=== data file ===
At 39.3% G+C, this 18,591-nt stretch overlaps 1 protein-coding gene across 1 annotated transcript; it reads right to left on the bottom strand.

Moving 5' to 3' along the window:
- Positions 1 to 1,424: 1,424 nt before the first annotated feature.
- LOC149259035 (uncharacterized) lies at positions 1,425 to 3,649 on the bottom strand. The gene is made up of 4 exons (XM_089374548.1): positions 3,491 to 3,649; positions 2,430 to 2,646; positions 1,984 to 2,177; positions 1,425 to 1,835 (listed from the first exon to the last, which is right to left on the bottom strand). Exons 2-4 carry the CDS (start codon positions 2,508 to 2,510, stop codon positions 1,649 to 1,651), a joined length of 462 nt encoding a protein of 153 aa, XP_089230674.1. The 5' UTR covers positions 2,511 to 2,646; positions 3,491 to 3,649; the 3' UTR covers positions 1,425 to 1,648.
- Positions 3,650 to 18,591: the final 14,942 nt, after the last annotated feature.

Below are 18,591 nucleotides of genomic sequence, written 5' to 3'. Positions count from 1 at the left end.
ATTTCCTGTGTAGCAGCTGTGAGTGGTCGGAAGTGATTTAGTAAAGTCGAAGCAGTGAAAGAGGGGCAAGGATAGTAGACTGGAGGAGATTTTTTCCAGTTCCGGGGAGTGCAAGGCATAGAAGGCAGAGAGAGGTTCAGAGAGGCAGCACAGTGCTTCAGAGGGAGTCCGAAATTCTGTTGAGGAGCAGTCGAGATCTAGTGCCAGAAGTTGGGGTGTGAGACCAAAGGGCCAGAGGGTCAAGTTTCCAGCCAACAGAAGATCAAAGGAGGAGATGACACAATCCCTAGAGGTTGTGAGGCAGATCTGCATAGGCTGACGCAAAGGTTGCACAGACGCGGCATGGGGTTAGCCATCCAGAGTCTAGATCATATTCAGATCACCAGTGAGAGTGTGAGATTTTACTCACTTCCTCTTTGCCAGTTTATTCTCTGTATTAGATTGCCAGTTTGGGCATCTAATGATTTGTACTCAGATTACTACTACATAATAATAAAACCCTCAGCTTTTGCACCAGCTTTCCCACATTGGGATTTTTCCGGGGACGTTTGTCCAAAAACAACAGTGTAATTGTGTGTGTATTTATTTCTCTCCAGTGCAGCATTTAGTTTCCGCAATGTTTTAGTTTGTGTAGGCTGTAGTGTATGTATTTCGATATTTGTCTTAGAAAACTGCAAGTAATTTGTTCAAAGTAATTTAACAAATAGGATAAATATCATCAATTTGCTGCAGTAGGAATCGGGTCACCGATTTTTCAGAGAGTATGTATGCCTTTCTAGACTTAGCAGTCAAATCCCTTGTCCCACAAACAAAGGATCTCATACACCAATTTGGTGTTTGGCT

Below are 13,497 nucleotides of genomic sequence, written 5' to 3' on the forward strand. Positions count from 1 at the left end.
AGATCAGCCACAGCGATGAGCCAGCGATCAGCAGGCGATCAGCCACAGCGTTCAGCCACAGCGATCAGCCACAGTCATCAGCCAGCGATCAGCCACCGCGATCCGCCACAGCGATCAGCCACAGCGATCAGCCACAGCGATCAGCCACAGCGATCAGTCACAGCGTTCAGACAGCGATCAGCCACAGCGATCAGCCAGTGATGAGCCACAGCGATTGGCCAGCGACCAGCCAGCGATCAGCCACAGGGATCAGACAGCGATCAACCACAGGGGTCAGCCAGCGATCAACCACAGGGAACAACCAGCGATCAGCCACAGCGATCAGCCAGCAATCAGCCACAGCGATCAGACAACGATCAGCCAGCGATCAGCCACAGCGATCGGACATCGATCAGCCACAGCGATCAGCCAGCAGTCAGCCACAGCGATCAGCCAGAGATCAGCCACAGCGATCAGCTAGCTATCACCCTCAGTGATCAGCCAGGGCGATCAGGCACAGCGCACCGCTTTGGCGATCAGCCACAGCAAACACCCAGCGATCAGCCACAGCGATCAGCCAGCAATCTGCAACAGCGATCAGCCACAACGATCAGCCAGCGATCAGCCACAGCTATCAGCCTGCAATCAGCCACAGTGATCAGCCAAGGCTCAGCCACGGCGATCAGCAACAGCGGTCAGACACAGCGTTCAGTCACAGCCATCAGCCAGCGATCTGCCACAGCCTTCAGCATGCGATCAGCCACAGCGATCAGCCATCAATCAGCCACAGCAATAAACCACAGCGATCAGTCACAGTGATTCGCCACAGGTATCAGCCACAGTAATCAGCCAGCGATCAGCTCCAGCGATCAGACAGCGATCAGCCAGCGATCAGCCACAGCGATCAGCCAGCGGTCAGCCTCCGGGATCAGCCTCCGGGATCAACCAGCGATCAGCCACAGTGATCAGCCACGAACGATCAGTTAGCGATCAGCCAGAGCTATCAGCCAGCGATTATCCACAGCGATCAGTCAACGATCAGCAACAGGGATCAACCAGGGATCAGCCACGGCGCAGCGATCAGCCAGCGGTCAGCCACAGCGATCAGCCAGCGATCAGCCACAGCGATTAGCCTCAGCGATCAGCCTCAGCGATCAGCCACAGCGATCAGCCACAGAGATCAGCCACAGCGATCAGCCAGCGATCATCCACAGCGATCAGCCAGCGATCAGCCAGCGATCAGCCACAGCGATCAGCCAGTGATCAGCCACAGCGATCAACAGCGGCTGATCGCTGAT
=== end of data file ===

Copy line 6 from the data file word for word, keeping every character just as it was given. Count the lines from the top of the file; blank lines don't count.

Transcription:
Below are 18,591 nucleotides of genomic sequence, written 5' to 3'. Positions count from 1 at the left end.